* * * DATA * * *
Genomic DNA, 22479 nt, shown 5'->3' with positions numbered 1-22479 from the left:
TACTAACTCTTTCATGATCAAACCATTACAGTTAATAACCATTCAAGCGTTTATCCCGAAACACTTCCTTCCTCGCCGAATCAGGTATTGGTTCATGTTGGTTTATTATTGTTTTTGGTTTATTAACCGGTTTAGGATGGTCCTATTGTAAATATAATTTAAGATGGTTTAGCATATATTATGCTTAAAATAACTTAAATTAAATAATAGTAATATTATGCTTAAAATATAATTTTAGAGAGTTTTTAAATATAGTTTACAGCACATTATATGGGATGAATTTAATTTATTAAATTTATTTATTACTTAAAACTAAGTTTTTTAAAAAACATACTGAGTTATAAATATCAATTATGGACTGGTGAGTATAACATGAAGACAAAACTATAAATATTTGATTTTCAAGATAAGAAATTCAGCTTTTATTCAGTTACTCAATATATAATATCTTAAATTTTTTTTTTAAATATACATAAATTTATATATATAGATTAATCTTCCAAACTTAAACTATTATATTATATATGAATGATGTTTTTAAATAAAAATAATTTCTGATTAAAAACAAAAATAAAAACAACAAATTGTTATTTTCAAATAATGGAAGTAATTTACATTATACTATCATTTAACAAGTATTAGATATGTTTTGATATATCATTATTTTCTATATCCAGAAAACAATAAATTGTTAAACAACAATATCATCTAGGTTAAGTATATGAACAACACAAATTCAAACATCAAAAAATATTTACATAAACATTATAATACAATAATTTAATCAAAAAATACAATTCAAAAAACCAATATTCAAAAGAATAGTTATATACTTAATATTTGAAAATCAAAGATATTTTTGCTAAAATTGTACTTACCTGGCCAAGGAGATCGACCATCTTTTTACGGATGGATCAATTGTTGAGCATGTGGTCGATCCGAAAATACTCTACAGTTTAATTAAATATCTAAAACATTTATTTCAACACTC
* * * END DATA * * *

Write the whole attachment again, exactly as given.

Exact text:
Genomic DNA, 22479 nt, shown 5'->3' with positions numbered 1-22479 from the left:
TACTAACTCTTTCATGATCAAACCATTACAGTTAATAACCATTCAAGCGTTTATCCCGAAACACTTCCTTCCTCGCCGAATCAGGTATTGGTTCATGTTGGTTTATTATTGTTTTTGGTTTATTAACCGGTTTAGGATGGTCCTATTGTAAATATAATTTAAGATGGTTTAGCATATATTATGCTTAAAATAACTTAAATTAAATAATAGTAATATTATGCTTAAAATATAATTTTAGAGAGTTTTTAAATATAGTTTACAGCACATTATATGGGATGAATTTAATTTATTAAATTTATTTATTACTTAAAACTAAGTTTTTTAAAAAACATACTGAGTTATAAATATCAATTATGGACTGGTGAGTATAACATGAAGACAAAACTATAAATATTTGATTTTCAAGATAAGAAATTCAGCTTTTATTCAGTTACTCAATATATAATATCTTAAATTTTTTTTTTAAATATACATAAATTTATATATATAGATTAATCTTCCAAACTTAAACTATTATATTATATATGAATGATGTTTTTAAATAAAAATAATTTCTGATTAAAAACAAAAATAAAAACAACAAATTGTTATTTTCAAATAATGGAAGTAATTTACATTATACTATCATTTAACAAGTATTAGATATGTTTTGATATATCATTATTTTCTATATCCAGAAAACAATAAATTGTTAAACAACAATATCATCTAGGTTAAGTATATGAACAACACAAATTCAAACATCAAAAAATATTTACATAAACATTATAATACAATAATTTAATCAAAAAATACAATTCAAAAAACCAATATTCAAAAGAATAGTTATATACTTAATATTTGAAAATCAAAGATATTTTTGCTAAAATTGTACTTACCTGGCCAAGGAGATCGACCATCTTTTTACGGATGGATCAATTGTTGAGCATGTGGTCGATCCGAAAATACTCTACAGTTTAATTAAATATCTAAAACATTTATTTCAACACTC